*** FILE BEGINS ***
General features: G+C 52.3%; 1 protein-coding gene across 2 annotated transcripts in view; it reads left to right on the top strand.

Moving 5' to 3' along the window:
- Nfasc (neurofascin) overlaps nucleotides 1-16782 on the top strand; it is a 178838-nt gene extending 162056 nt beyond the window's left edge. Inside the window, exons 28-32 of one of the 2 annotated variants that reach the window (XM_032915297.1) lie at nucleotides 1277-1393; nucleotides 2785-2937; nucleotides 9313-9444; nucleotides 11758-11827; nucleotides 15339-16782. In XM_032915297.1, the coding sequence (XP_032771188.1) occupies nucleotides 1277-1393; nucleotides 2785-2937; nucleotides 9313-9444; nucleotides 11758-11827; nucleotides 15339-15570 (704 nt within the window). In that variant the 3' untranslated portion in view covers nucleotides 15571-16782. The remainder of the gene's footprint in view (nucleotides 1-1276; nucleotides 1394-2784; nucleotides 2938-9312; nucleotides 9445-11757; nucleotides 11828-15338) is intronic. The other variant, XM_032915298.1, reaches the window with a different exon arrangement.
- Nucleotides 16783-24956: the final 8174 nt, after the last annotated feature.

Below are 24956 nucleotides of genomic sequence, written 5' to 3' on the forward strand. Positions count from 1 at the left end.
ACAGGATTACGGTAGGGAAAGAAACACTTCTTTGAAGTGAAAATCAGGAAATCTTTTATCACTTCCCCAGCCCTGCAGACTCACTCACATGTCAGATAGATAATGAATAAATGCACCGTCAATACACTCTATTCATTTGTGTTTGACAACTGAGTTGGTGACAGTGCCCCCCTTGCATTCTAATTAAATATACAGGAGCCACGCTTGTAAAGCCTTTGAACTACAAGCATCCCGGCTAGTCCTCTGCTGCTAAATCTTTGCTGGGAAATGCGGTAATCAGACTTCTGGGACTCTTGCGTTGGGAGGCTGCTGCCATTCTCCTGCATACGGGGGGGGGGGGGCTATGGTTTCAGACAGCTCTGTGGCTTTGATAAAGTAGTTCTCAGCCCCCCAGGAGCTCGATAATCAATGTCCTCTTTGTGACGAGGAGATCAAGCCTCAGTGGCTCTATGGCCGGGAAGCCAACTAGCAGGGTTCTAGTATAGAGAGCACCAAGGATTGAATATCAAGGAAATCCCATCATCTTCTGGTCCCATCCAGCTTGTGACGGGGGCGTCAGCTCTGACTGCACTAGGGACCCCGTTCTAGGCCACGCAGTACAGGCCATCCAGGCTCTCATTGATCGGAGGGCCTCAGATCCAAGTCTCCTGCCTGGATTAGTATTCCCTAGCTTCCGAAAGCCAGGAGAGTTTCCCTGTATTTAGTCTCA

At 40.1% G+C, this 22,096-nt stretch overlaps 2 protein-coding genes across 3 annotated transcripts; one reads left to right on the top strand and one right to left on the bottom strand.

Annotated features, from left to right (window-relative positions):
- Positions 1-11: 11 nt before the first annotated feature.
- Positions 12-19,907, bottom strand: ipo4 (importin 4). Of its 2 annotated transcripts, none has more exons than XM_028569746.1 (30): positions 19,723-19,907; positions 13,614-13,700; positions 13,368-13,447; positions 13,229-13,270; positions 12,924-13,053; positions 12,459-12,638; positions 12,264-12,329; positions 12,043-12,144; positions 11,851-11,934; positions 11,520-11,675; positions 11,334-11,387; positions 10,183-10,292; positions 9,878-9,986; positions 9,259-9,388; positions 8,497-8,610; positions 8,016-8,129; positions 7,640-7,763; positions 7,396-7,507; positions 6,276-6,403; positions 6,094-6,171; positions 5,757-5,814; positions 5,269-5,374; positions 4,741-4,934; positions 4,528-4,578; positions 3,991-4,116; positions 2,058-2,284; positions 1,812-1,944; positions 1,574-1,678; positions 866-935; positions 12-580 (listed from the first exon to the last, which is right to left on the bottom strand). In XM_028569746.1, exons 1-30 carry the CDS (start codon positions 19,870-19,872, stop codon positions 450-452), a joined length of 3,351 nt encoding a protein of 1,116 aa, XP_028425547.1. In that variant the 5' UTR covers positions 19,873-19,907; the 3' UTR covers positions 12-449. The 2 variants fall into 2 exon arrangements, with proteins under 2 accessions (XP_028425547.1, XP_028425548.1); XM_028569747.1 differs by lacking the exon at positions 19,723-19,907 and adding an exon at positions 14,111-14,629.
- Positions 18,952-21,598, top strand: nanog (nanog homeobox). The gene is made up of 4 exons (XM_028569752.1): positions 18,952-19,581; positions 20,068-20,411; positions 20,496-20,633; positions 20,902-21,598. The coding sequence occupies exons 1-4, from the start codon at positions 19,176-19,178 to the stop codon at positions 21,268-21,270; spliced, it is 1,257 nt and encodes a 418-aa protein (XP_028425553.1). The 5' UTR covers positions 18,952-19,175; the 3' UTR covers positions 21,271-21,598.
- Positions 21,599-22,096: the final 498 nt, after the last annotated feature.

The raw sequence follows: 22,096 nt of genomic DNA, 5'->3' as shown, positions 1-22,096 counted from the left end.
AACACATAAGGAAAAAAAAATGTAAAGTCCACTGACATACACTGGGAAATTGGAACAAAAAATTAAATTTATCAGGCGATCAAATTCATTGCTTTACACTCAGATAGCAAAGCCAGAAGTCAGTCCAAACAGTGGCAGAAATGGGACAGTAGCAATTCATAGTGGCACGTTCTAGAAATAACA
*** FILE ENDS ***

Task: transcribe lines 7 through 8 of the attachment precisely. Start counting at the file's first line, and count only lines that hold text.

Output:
At 40.1% G+C, this 22,096-nt stretch overlaps 2 protein-coding genes across 3 annotated transcripts; one reads left to right on the top strand and one right to left on the bottom strand.

Annotated features, from left to right (window-relative positions):